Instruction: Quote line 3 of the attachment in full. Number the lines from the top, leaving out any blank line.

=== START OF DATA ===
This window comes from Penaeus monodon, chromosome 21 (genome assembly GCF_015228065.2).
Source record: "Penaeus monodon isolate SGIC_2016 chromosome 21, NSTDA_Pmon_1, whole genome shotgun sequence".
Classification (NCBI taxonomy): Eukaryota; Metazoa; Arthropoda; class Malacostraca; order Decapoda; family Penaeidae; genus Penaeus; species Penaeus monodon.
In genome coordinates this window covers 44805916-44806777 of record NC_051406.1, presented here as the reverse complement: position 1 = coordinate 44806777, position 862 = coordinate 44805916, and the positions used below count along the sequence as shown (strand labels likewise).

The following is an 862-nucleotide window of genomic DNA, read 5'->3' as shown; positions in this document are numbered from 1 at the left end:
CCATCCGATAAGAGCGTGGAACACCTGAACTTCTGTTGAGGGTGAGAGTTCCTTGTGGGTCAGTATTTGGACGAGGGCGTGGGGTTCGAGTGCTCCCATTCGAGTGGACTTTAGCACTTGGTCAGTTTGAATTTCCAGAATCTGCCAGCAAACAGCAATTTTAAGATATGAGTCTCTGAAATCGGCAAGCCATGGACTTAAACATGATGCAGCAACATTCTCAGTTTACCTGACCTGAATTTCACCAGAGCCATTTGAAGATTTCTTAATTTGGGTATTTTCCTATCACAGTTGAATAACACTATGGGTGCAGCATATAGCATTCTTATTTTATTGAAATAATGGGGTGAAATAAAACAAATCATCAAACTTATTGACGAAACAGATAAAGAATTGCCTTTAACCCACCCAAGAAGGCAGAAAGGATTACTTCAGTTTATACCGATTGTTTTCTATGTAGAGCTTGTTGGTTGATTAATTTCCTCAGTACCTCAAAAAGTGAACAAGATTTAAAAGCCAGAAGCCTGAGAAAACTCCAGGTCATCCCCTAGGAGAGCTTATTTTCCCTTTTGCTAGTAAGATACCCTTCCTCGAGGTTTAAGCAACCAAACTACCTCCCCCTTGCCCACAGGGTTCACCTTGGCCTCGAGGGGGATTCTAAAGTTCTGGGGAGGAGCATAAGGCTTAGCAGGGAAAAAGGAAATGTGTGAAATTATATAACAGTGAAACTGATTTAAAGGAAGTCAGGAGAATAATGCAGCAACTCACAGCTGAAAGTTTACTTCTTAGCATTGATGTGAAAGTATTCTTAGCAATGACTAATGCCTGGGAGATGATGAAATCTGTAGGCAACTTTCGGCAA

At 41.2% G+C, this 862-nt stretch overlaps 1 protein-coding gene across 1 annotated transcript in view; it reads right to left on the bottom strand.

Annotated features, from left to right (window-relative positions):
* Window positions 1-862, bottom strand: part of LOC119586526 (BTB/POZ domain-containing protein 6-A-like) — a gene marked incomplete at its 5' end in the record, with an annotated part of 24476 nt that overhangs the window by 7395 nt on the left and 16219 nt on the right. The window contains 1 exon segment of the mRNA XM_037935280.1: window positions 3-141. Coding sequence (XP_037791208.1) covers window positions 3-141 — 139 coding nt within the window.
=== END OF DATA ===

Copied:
Classification (NCBI taxonomy): Eukaryota; Metazoa; Arthropoda; class Malacostraca; order Decapoda; family Penaeidae; genus Penaeus; species Penaeus monodon.